It was based in 1961 by a gaggle of businessmen to advertise the Catalan language at a time when the Spanish authorities forbade its use in public. Shortly after, Francoists closed Omnium and the group went underground.
When Cuixart was rising up on the outskirts of Barcelona within the Nineteen Eighties, Franco had died and lots of vestiges of his regime had lengthy been swept away. However Cuixart nonetheless noticed an intolerance towards his tradition.
There was Cuixart’s identify, for one. His first identify, Jordi, was the Catalan identify of the area’s patron saint, St. George the dragon slayer. However in official paperwork, Cuixart was registered with the Spanish identify Jorge, a typical follow within the nation, which had forbidden registering Catalan first names.
“They noticed distinction as a risk,” he mentioned.
Cuixart was swept into the world of Catalan letters by an uncle who owned a bookstore that was quickly identified for its literary salons full of poets and political figures. The environment was “a inventive hurricane,” Cuixart mentioned that may encourage him for many years.
As a younger man, Cuixart plunged into the world of enterprise, first working in Barcelona factories, then saving to open one in every of his personal. After his profile as an entrepreneur started to rise, he joined Omnium in 1996.
The group had grown since its clandestine days right into a key power in Catalan tradition. It revived the Night time of St. Llúcia, an after-dark literary competition in Barcelona that had been banned by Franco, and gave out the St. Jordi Prize for the perfect novel written in Catalan.
Omnium additionally reawakened the nationalist emotions that Cuixart had felt as a young person.
“Being Catalan was greater than a language and a bloodline,” he mentioned. “It was a call to dwell right here and to be right here. That is what made you Catalan.”
In 2010, Spain’s courts threw out a constitution that granted broad powers for self-government, 4 years after it had been accredited by voters and the regional Parliament. The transfer introduced widespread anger and separatist flags turned frequent within the countryside.
Quickly, Parliament was discussing a transfer to declare an unbiased state, lengthy thought of a pipe dream of radicals.
Cuixart, who by 2015 had grow to be the president of Omnium, was generally conflicted that his group had additionally joined the independence push — it was a cultural group in any case, not a political one. However in the long run, he mentioned that not becoming a member of would have been standing on the flawed aspect of historical past.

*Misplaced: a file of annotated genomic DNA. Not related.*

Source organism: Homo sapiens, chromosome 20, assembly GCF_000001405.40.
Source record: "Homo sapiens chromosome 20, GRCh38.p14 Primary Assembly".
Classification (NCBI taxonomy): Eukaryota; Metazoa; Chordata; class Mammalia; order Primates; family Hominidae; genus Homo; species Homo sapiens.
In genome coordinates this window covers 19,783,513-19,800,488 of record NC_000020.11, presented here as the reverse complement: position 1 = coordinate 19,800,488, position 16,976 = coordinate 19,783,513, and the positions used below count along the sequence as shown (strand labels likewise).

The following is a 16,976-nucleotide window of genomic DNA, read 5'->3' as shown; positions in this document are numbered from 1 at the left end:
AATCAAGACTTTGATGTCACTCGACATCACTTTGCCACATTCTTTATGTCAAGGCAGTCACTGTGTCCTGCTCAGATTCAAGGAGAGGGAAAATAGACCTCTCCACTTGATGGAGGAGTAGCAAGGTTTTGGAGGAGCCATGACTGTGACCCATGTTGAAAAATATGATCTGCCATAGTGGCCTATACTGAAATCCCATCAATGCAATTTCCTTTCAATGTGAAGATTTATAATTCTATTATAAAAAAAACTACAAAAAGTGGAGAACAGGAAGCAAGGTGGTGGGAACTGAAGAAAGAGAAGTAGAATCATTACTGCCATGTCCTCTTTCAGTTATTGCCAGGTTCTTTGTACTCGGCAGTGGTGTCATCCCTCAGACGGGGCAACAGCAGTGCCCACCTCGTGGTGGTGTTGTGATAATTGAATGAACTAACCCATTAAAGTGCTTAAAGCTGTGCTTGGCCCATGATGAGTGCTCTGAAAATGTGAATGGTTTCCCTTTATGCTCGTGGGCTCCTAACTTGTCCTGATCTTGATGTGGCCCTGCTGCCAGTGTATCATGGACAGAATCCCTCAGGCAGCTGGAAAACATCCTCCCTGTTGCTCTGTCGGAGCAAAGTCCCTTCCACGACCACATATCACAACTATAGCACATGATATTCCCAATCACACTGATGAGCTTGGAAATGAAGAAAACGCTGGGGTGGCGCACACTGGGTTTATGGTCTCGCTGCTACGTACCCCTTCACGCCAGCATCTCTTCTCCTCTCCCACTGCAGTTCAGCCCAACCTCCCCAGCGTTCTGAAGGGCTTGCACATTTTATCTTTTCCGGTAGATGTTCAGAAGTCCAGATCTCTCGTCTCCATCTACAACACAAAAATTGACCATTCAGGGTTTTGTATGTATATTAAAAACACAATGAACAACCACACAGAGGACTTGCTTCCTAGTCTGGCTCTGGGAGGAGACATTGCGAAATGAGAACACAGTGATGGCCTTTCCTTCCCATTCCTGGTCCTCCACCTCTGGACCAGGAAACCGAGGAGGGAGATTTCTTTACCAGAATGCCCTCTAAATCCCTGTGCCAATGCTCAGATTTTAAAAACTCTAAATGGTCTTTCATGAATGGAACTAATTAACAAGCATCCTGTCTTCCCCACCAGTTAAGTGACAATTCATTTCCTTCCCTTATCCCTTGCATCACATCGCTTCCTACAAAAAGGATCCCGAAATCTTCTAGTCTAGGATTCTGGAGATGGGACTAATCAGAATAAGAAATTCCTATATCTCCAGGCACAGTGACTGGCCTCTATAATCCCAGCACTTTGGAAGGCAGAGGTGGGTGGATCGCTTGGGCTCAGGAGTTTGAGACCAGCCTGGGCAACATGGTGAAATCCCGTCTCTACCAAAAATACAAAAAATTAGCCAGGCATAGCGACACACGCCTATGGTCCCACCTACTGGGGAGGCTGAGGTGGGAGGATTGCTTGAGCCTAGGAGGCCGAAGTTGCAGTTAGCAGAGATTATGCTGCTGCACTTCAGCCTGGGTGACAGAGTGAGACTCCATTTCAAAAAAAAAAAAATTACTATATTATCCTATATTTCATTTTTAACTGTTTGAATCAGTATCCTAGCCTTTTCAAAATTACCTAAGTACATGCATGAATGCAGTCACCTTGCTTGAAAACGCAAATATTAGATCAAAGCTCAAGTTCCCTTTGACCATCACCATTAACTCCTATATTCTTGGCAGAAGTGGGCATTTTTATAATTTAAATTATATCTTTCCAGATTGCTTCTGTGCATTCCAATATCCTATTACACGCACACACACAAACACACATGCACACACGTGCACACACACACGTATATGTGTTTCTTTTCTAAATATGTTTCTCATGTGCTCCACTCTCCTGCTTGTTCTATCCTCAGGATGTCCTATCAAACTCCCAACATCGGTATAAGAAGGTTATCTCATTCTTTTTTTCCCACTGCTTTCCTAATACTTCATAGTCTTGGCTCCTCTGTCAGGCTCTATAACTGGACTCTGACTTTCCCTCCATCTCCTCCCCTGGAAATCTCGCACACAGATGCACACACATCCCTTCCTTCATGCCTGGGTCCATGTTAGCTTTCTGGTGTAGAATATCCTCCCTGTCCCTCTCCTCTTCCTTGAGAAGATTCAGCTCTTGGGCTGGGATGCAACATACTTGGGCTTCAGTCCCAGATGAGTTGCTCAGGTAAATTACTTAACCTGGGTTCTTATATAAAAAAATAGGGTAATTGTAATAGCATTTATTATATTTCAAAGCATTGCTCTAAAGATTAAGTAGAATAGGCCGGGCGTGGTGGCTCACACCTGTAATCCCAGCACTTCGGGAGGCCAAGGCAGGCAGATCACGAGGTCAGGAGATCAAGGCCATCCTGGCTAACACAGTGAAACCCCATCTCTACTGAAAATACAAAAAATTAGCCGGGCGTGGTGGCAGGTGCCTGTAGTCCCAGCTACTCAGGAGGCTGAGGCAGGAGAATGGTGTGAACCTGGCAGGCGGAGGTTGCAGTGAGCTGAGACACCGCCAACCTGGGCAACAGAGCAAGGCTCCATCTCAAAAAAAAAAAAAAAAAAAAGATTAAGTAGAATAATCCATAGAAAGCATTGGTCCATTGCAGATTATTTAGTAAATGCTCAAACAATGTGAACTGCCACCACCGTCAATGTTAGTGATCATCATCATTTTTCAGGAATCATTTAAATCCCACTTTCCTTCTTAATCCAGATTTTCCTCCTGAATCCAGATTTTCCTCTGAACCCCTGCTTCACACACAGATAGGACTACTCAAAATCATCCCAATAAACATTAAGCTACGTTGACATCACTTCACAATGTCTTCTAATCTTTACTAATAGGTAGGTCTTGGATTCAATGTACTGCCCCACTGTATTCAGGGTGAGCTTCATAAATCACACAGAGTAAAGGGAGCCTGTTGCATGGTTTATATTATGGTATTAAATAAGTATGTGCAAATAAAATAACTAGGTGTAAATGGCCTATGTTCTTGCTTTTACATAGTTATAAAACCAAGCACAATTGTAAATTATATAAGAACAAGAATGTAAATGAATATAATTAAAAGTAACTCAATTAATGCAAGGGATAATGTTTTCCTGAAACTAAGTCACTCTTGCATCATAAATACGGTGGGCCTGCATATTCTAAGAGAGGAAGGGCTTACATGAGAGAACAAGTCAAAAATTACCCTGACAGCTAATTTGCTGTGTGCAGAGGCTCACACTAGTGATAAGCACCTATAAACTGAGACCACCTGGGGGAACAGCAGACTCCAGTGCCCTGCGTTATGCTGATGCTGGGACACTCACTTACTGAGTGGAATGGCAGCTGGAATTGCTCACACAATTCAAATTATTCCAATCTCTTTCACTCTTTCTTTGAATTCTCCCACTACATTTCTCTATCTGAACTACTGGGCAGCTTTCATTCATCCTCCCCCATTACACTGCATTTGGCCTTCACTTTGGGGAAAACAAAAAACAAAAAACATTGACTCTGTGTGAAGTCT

The essential day got here for Cuixart on Sept. 20, 2017, when Spanish police, attempting to cease the independence referendum from happening, had stormed a Catalan regional ministry constructing on suspicions that plans for the vote had been being organized there. However a large crowd surrounded the placement.
Cuixart and a pro-independence chief, Jordi Sánchez, tried to mediate between the protesters and the police. They arrange pathways by the group for officers to enter the constructing and made bulletins that anybody contemplating violence was a “traitor.”
Because the night time wore on, Cuixart mentioned that he had feared violent clashes. In a recording, he’s seen on high of a car calling for the group to disperse. Regardless of jeers from the protesters, most left and Cuixart mentioned that he then went to mattress.
The vote was held amid the crackdown the subsequent month. However Cuixart recalled an earlier act of civil disobedience when there have been no penalties after he dodged a navy draft as a younger man. He thought he had little to concern this time round.
However then the fees got here: sedition, one of many highest crimes in Spain. Such draconian prices for exercise at a protest stunned even authorized specialists who mentioned that the sedition legal guidelines — which cowl crimes much less critical than full-out riot — had been not often utilized in a rustic.
“I needed to search for what ‘sedition’ even was,” Cuixart mentioned.
Cuixart now spends his days on the Lledoners jail, a penitentiary constructed for about 1,000 inmates that’s residence to convicted drug peddlers and murderers. He mentioned he spends his afternoons meditating and writing letters.
Jordi Cañas, a Spanish member of the European Parliament who’s in opposition to Catalan independence, mentioned he felt little pity for Cuixart’s scenario as a result of the separatists introduced it on themselves.
“I don’t forgive them as a result of they’ve damaged our society,” Cañas mentioned, including that the independence push nonetheless divided Spanish houses. “I’ve associates I not converse to over this.”
Cuixart, for his half, mentioned he was not asking for forgiveness. He would do it another time, he mentioned. It was Spain that wanted to vary, he mentioned, not him.
“In some unspecified time in the future, Spain goes to need to mirror and ask themselves, ‘What are they going to do with me?’” he mentioned. “Get rid of me? They’ll’t.”